Monday, December 12, 2011

Russia intensifies repression against Voina art activists in St Petersburg

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"Dick Captured by the FSB" won Voina Group Russia´s first prize for contemporary art in 2011

Those who control the images control us. And while we have been entranced by the celluloid shadows on the walls of Plato´s cave, these corporate forces, extolling the benefits of privatization, have effectively dismantled the institutions of social democracy.

“And when anarchic violence begins to disrupt the mechanisms of governance, the power elite will use these acts, however minor, as an excuse to employ disproportionate and ruthless amounts of force against real and suspected agitators, only fueling the rage of the dispossessed.

“The new paradigm of power, coupled with its bizarre ideology of limitless progress and impossible happiness, has turned whole nations, including the United States, into monsters.”

Chris Hedges: Zero Point of Systemic Collapse, 8 Feb. 2010.
Ai Weiwei´s symbolic self-portrait and photograph against Chinese government corruption
Stalin must be rolling over in his grave.

Lenin must be squirming in his mausoleum in Red Square.

During their regimes, Voina Group members and sympathizers would be rounded up and summarily shot or shipped to Siberia and worked to death in a couple of years.

If they were lucky to survive a “tenner” (10 years) like Alexander Solzhenitsyn and suffered another few years in exile, you could perhaps one day write about the horrors of such repression.

Voina, now endures increased, harsh Kremlin repression for invoking art as political protest with its image of its 65-meter phallus or finger, painted on a draw bridge in St. Petersburg last year, which when drawn erect (closing the bridge), gave the big one to the headquarters of the FSB, read KGB. (Voina called it, "Dick Captured by the FSB.")

What triggered the Kremlin´s current hunger to crush Voina, now living squat to squat in hiding (or in jail) in St. Petersburg (most of them, anyway), are two incidents: "The Palace Revolution," when Voina members flipped over a cop car in St. Petersburg as a performance protest against the Russian police and judicial system.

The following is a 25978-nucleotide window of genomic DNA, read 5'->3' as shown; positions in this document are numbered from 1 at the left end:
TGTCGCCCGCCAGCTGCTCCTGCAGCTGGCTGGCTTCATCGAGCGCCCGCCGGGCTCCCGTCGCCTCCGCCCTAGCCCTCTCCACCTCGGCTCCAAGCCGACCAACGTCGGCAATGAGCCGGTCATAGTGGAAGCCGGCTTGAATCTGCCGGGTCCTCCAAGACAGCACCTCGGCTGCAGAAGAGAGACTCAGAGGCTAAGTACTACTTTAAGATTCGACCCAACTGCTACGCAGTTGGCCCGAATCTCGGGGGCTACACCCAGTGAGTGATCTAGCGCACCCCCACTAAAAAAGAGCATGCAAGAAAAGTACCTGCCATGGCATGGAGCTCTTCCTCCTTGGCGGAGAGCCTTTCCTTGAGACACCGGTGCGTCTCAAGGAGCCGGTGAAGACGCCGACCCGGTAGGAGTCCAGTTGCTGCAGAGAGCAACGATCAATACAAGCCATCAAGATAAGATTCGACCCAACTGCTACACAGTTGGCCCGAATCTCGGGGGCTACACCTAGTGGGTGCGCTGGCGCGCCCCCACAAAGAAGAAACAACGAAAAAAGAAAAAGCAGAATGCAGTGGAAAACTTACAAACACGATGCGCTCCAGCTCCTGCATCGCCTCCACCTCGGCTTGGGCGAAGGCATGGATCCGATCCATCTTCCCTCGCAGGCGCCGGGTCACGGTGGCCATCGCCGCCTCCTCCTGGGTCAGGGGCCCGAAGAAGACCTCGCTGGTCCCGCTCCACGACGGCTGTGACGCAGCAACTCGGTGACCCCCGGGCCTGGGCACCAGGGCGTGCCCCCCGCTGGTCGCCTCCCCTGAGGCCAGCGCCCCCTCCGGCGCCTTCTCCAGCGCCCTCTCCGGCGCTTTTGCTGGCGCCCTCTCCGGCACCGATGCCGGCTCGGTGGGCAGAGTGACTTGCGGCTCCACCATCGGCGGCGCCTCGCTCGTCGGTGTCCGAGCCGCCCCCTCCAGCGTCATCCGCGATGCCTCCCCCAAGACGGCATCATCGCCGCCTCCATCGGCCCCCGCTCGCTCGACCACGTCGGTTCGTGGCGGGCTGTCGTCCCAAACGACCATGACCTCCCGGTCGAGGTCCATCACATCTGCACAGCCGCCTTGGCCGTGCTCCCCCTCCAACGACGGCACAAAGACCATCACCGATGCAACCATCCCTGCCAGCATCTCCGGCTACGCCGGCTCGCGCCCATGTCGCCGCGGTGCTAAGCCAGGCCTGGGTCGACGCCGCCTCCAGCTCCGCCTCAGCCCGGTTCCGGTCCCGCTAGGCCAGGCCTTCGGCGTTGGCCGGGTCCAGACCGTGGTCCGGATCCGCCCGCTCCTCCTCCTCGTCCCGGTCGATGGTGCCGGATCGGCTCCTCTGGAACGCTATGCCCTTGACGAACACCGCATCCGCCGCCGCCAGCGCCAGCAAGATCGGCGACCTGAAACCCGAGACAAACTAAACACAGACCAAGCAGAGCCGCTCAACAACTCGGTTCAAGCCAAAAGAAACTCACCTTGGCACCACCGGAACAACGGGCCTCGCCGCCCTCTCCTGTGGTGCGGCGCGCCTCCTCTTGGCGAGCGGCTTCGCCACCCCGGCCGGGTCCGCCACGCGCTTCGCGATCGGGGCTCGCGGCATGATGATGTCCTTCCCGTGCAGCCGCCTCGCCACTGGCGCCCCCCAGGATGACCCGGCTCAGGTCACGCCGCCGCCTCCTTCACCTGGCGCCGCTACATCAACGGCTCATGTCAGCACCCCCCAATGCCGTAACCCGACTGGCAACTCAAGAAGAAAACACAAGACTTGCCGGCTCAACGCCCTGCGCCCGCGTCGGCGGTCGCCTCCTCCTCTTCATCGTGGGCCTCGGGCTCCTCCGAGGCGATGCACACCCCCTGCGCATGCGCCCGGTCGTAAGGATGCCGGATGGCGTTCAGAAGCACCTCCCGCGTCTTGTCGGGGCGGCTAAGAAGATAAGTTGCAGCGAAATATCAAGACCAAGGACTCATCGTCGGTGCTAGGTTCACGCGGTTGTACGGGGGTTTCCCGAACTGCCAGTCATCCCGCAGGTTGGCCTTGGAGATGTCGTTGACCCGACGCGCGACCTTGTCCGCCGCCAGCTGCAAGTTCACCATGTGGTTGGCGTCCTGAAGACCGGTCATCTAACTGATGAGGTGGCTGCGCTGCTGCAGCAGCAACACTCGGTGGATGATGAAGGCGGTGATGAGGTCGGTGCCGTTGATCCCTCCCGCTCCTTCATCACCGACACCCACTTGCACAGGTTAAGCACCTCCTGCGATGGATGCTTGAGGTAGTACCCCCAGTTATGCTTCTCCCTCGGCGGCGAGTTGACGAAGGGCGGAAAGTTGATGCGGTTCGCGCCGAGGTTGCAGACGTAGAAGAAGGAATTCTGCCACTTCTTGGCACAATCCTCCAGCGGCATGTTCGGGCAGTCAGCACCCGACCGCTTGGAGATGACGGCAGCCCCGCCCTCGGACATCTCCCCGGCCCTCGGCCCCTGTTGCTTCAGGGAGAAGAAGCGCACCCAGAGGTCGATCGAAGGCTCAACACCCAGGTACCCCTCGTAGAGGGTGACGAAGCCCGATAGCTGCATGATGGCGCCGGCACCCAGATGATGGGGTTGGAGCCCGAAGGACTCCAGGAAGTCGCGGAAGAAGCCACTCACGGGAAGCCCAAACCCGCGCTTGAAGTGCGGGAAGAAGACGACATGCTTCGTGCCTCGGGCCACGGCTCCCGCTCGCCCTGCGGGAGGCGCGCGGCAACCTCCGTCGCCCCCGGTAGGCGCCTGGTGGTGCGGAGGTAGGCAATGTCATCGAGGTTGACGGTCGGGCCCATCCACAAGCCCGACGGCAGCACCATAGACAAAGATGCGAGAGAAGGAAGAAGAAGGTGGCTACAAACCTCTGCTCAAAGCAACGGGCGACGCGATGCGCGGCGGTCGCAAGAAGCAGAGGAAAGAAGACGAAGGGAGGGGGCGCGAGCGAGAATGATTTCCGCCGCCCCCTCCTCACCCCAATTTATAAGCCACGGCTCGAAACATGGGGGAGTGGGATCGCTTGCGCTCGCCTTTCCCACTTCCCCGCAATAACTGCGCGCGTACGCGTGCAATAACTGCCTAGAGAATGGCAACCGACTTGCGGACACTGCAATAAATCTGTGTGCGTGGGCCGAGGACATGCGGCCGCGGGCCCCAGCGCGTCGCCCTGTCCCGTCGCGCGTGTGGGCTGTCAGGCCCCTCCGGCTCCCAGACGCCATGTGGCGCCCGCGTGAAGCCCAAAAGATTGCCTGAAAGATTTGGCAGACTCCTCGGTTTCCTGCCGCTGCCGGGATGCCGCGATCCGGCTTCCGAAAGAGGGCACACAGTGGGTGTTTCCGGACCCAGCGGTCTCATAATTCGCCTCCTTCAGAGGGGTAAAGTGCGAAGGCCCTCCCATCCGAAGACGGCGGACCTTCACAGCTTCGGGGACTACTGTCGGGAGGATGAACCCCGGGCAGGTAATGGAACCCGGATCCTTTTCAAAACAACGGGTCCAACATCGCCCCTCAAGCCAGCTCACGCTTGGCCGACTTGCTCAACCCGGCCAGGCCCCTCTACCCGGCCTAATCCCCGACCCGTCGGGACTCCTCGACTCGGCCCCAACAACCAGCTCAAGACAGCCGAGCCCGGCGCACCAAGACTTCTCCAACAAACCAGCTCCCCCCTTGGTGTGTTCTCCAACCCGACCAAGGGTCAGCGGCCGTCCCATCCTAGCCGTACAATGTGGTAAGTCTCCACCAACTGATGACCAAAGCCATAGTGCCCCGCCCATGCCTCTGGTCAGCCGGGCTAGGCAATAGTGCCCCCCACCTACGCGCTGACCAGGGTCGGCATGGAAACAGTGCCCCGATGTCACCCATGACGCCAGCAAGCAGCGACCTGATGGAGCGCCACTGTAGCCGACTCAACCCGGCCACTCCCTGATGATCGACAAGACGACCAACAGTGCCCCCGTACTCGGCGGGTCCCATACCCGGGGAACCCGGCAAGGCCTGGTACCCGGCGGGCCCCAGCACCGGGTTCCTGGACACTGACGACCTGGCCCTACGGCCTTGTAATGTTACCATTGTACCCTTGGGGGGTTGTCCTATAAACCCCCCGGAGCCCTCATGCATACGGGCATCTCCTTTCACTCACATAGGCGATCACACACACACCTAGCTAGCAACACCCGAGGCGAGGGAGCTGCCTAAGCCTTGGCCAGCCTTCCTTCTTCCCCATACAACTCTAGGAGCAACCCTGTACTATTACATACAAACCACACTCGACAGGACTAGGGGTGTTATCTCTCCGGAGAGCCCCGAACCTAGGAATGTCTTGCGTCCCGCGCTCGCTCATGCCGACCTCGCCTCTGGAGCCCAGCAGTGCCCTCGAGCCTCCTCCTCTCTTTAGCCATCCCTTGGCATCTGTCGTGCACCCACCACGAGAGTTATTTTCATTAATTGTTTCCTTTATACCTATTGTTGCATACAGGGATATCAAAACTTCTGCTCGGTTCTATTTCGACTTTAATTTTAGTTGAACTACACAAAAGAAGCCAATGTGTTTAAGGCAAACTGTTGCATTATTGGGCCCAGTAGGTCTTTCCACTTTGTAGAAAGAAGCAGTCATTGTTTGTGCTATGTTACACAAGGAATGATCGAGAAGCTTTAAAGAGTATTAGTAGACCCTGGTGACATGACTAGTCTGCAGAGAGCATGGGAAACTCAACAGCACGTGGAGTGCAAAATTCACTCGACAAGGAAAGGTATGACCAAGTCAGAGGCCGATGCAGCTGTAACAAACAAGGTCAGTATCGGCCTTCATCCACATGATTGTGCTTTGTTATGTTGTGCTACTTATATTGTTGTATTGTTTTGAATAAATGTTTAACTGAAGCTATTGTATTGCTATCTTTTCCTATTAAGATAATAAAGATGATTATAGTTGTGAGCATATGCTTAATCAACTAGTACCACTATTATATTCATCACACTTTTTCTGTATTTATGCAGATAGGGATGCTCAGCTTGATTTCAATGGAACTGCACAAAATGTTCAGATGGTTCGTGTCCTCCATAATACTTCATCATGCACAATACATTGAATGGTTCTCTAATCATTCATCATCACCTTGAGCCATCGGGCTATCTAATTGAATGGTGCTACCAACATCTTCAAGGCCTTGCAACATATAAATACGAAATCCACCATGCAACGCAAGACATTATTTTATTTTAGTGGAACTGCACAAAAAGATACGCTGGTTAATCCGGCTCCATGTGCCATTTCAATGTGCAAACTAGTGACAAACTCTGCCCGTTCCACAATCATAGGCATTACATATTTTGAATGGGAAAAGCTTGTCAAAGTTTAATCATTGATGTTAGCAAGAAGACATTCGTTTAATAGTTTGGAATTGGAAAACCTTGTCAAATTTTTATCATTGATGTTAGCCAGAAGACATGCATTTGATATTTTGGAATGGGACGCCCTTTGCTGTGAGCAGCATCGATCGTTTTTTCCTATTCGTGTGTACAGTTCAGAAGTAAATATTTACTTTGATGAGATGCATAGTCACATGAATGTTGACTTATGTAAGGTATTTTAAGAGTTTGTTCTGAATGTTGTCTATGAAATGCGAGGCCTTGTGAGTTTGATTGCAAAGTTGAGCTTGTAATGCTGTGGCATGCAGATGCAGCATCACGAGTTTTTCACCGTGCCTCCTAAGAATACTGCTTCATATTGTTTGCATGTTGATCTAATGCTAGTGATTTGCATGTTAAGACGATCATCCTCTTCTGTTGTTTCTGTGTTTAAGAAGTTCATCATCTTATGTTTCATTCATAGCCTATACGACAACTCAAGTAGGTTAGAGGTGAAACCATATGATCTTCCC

The other, which affects Natalia Sokol (aka Kozlenok)--spraying urine on cops during a March 2011 protest.

Police were not amused.

This inspired investigations and abuse of judicial process by police, including wrongful or illegal detentions.

In January this year, a jury of contemporary art apparatchiks named by the Russian Ministry of Culture awarded Voina first prize – the coveted Innovation Award for Contemporary Art.

Voina shunned the award, demanding the equivalent $15,000 USD prize support Russian political prisoners.

When the Kremlin Kuratorium launched the 4th Moscow Biennale (23 Sept. - 30 Oct.), Voina suddenly reappeared in a few works, a couple of which were stolen by two ex-Voina members, kicked out in 2009 for cooperating with police and stealing Voina works and archives.

The 4th Moscow withdrew the two stolen works but paraded new pabulum protest videos by the exiled members as activist art during its activist festival, which included a politically benign work by Ai Weiwei.

The 4th Moscow withdrew the stolen works but paraded the two ousted Voina as the original art activist group.

That effort appeared fatally flawed.

During Voina´s protest against the imposters, the Kremlin, however, took notice its disinformation campaign was flagging.

From the most recent to earliest events during this time, here´s the chronology of Russian schizophrenic repression of Voina Group:

The new paradigm of Russian corporate power, an old story